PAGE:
How Do I Position Myself to Fly for an Airline?

Airlines in the United States are continuing to hire pilots at a very healthy pace. As
they compete with each other for qualified pilots, a few of the airlines have
begun to lower some of the minimum requirements necessary to get an interview
with them.


ASA

One qualification that they are not lowering however is the amount of Multi-engine
time required. Graduates of ATP’s
Career Pilot Program
have more than enough Multi time when
they graduate, and I have personally heard ATP executives in
discussions about finding an affordable nationwide solution for meeting those
multi-engine requirements for graduates of other programs.

In addition, there are other solutions being offered for pilots preparing for
success when competing for a flying job with an airline.

ATP offers advanced Regional Jet systems and operations training in the Regional
Jet Standards Certification Program
for example. This program covers the
systems, limitations, and operations of the Regional Jet to prepare pilots to
excel during a Regional Airline interview as well as new-hire training at the
airline once hired.

The RJ Program is instructed by highly experienced Regional Airline Pilots who not
only teach about flying the RJ, but also how to operate professionally in the
cockpit of an airliner.

The course includes an excellent computer-based system course for the Regional
Jet
, as well as an introduction to the Flight Management System and extensive
instruction on its use. The RJ Program also orients a pilot on day-to-day operations
of the Regional Jet in the airline environment.

Learning to perform up to
airline standards will greatly increase your chances of success when you have
to do it during Initial Flight Training at your new airline. ATP’s RJ Program is
designed to help a pilot make several transitions smoothly and without the
pressure of your new job relying on the outcome.

For example, reciprocating piston
engines turning propellers respond very quickly to increases or reductions in
power. “Recips” can produce almost instantaneous thrust with the downside being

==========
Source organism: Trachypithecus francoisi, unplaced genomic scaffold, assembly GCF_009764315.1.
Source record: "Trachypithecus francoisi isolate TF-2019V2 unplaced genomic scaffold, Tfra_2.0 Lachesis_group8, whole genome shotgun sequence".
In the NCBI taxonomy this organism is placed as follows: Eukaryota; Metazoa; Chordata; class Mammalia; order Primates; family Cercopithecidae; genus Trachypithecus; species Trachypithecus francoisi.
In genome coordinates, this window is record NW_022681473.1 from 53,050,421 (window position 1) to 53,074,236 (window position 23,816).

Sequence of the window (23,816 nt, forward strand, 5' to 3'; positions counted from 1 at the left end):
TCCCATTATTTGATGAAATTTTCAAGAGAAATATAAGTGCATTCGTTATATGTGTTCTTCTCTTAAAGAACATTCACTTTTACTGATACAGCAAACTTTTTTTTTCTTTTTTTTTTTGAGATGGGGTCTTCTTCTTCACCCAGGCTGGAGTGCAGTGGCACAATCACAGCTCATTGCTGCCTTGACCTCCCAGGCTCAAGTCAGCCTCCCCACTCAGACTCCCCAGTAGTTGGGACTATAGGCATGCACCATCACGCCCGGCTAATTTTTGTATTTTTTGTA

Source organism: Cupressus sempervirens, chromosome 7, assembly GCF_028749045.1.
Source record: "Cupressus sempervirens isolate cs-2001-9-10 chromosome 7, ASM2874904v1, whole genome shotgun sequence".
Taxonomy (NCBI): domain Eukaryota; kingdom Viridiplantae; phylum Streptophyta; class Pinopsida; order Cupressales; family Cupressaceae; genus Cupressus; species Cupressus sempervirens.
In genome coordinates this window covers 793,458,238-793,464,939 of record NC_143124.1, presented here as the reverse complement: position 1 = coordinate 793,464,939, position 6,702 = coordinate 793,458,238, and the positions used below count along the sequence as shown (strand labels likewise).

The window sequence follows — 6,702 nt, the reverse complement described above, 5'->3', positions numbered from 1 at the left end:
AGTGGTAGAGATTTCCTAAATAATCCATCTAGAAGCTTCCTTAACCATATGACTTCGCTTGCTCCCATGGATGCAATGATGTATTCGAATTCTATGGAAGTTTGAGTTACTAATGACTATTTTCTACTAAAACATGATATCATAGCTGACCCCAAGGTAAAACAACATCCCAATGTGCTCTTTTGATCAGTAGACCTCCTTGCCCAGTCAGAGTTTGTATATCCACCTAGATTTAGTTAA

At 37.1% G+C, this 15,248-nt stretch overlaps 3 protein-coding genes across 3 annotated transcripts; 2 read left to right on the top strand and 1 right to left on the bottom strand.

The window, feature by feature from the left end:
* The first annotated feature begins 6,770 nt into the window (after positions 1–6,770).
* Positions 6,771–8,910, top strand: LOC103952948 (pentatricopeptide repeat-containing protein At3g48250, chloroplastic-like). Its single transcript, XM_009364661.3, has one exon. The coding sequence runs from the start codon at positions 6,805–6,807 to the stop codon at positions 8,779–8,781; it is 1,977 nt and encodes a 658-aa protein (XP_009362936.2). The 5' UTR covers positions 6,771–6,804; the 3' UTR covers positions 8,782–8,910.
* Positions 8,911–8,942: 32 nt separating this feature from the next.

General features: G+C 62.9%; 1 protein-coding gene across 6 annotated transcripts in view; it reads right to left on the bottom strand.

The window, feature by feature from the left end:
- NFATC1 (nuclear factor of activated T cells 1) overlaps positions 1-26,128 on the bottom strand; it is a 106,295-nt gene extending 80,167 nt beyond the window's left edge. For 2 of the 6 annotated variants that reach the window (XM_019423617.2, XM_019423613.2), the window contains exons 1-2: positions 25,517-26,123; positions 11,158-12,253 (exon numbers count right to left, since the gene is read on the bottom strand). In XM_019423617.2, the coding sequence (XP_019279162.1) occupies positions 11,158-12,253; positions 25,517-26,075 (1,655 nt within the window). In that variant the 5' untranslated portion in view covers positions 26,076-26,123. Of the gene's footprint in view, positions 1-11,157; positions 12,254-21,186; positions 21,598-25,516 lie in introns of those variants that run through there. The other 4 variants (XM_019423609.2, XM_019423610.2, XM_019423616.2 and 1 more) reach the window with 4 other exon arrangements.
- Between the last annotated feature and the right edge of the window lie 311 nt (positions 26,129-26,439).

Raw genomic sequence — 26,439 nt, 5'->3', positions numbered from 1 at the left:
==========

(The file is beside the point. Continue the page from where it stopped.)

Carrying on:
a relative lack of power and reliability. Jet engines are very reliable because
all of the internal moving parts rotate in the same direction, making them very
smooth, safe and dependable. Learning how to operate them just takes some time
and practice.

Another example of
transitioning in the RJ Program is instrumentation. Most of us spend years
perfecting our scan of the standard
instrument cluster
in general aviation aircraft we learn to fly in. Then we
climb into an aircraft with an all glass cockpit
when we get hired by an airline and we have to learn a new way to do our job. There
is a dramatic difference between the two, but once you make the transition a
glass cockpit is much more useful than steam gauges.

The most difficult transition
that has to be made is from a general aviation style single-pilot cockpit operation
to an airline crew environment. The challenge is that for the first time in a
general aviation pilot’s flying career they have to interact closely with
another aviator to safely operate an airplane. This can be much more difficult
than it sounds until you get the hang of it.

These transitions are all
important to someone hoping to do well in Initial Flight Training at an
airline. Making those transitions before you arrive at the airline you have
been dreaming about flying for is advisable and makes good common sense.

Why not take full advantage
of the rare opportunity to work for an airline? You have worked hard to get there,
be prepared to excel in your training. You will never get another chance to
make a great first impression on the Airline’s training pilots you will see
over and over again during your career.